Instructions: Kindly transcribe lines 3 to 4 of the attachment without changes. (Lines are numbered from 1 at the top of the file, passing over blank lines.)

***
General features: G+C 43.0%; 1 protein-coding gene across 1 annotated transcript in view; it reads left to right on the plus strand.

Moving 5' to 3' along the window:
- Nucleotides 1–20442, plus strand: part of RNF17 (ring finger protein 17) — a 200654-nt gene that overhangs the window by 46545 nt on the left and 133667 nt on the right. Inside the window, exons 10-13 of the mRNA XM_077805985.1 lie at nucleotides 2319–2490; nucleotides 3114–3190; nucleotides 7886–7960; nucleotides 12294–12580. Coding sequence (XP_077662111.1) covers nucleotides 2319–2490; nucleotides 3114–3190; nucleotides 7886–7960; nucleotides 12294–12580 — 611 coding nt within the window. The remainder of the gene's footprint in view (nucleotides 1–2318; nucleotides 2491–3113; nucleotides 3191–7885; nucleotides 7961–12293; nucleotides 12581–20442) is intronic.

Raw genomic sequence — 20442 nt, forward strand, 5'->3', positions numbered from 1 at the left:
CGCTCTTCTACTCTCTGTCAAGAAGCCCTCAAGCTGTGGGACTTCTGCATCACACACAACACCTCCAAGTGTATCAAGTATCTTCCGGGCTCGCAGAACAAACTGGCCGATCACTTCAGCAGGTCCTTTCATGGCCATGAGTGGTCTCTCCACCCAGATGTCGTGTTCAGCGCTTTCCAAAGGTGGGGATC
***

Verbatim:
- Nucleotides 1–20442, plus strand: part of RNF17 (ring finger protein 17) — a 200654-nt gene that overhangs the window by 46545 nt on the left and 133667 nt on the right. Inside the window, exons 10-13 of the mRNA XM_077805985.1 lie at nucleotides 2319–2490; nucleotides 3114–3190; nucleotides 7886–7960; nucleotides 12294–12580. Coding sequence (XP_077662111.1) covers nucleotides 2319–2490; nucleotides 3114–3190; nucleotides 7886–7960; nucleotides 12294–12580 — 611 coding nt within the window. The remainder of the gene's footprint in view (nucleotides 1–2318; nucleotides 2491–3113; nucleotides 3191–7885; nucleotides 7961–12293; nucleotides 12581–20442) is intronic.

Raw genomic sequence — 20442 nt, forward strand, 5'->3', positions numbered from 1 at the left: